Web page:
I refused to embrace the truth that I am truly and completely forgiven by God, not because of what I’ve done but because of what Jesus did for me. I’ve continued to try to overcome my feelings of guilt and shame with an endless stream of good deeds in the mistaken notion that I can somehow earn some kind of spiritual Eagle Scout badge and receive the accompanying reward of forgiveness. I’ve leveraged this false spiritual economy into justifying my own anger, hatred and grudges toward others.

How quickly being a degree or two off in my understanding of forgiveness can lead me far afield from where I should be in my relationship with God, myself and others.

Today, I’m embracing God’s forgiveness and giving up my mistaken notion that it has anything to do with what I have done, am doing, or will do. I’m re-evaluating my relationships with others and choosing to give up my self-righteous internal scales of justice… and forgive.

 

Chapter-a-Day 1 Thessalonians 1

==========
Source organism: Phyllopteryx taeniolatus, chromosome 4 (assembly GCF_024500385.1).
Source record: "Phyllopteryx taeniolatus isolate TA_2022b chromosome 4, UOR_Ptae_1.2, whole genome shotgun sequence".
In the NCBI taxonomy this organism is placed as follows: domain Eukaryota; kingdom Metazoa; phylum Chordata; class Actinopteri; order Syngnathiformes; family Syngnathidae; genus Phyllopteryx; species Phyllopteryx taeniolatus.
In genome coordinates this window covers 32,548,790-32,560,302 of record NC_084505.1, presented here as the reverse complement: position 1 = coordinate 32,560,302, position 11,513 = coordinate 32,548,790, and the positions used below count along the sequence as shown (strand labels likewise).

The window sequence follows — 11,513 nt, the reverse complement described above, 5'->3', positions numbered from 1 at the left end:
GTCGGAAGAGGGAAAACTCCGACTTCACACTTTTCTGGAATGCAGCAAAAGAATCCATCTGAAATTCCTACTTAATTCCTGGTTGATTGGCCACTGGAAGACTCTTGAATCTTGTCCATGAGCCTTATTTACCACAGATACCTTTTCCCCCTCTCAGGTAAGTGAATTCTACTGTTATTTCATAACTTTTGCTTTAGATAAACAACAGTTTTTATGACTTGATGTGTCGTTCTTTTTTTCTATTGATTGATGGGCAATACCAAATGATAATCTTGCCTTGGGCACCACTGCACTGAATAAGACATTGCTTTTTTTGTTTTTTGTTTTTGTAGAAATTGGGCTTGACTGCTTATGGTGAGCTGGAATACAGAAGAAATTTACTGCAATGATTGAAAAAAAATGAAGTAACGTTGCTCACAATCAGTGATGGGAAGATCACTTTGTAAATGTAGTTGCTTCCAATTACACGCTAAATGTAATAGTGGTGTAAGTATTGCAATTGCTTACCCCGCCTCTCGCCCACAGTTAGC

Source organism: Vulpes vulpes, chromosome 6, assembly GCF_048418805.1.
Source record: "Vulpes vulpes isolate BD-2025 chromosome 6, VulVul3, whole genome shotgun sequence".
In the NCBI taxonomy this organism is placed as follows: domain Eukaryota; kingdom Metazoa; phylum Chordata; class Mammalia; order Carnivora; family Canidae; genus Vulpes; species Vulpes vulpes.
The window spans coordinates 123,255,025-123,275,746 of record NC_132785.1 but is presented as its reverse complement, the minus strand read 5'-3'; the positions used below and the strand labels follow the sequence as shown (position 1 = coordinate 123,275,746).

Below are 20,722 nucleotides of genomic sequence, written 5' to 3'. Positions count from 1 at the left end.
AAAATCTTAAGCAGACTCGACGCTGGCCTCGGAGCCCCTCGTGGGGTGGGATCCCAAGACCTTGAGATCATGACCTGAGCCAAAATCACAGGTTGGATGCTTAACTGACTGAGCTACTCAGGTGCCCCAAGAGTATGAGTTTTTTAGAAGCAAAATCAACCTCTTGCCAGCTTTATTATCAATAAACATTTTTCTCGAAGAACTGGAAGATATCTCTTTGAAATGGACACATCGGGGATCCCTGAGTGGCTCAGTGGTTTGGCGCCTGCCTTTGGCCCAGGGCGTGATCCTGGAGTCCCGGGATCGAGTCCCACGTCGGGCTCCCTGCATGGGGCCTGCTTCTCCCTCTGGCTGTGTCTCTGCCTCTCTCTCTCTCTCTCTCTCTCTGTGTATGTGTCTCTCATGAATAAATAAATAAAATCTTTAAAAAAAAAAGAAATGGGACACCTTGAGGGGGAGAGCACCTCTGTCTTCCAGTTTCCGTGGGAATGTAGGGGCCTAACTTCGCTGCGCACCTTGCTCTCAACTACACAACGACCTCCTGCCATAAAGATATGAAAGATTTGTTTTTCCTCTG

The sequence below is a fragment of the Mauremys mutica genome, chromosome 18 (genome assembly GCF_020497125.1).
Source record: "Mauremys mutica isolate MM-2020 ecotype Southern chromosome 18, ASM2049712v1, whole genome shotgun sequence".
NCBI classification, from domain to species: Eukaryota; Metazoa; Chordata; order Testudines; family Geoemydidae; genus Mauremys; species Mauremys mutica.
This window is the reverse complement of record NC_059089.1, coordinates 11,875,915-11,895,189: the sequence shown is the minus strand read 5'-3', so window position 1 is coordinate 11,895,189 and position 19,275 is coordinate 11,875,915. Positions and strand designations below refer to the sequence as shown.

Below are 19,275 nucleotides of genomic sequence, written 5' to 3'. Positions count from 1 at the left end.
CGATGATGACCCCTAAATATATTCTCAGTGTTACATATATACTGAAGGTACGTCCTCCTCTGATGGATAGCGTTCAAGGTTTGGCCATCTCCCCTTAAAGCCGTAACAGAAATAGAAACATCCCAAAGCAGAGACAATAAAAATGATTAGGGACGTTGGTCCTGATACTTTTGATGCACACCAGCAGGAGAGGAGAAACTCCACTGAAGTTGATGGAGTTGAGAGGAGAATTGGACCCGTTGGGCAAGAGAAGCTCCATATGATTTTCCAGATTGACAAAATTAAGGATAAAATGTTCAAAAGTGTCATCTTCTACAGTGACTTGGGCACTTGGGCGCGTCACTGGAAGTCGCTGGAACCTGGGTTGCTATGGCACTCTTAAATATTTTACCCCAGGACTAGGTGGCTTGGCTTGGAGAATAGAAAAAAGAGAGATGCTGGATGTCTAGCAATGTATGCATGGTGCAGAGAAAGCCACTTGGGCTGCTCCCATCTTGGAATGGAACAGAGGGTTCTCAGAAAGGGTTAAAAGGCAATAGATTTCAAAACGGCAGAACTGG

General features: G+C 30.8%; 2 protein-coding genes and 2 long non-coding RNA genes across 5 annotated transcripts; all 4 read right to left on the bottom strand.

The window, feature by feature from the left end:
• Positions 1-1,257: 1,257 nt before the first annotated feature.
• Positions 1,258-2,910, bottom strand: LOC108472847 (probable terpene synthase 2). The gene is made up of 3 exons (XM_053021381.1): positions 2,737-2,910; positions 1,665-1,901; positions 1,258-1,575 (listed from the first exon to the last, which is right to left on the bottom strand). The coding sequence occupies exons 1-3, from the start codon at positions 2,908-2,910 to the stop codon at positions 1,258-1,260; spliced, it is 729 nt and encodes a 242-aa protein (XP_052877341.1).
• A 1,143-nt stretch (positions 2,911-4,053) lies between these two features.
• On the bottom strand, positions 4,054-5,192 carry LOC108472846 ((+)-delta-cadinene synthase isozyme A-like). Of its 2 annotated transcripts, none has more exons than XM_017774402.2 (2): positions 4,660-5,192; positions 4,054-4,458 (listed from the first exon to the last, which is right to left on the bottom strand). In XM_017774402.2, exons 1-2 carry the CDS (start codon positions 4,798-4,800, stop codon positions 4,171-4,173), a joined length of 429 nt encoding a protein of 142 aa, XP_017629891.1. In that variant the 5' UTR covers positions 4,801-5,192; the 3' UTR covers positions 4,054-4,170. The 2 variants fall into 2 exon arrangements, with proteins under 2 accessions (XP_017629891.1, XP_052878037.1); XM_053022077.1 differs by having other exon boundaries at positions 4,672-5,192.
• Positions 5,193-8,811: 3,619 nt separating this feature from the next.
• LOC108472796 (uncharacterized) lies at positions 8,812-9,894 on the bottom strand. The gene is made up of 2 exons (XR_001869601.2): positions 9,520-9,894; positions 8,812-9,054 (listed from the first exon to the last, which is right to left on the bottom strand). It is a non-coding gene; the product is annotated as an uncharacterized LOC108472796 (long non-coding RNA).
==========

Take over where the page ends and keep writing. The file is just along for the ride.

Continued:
As we pray to our God and Father about you, we think of your faithful work, your loving deeds, and the enduring hope you have because of our Lord Jesus Christ. 1 Thessalonians 1:3 (NLT)

This past weekend was spent in Denver with Wendy’s family. Wendy and I packed up the car for the long trek. Taylor joined us for the journey along with Madison’s boyfriend, Kevin. Madison, who is in Colorado Springs studying, hitched a ride up to Denver on Friday to meet us. It was two solid days of family, food, life, love and laughter.

I couldn’t help but think of the family gathering as I read this verse from today’s chapter. While I enjoyed much conversation during the weekend, I also enjoyed a fair amount of listening and observing:

  • I listened to Wendy’s dad talk about spearheading a Meals From the Heartland project that packaged hundreds of thousands of meals which will be sent to feed the hungry in Africa. He is planning to personally go this next year to help distribute meals in Haiti or in Africa as he plans and administrates another packaging event in their area.
  • In casual conversation Taylor shared about her and Clayton’s experiences serving the homeless in Des Moines along with their church.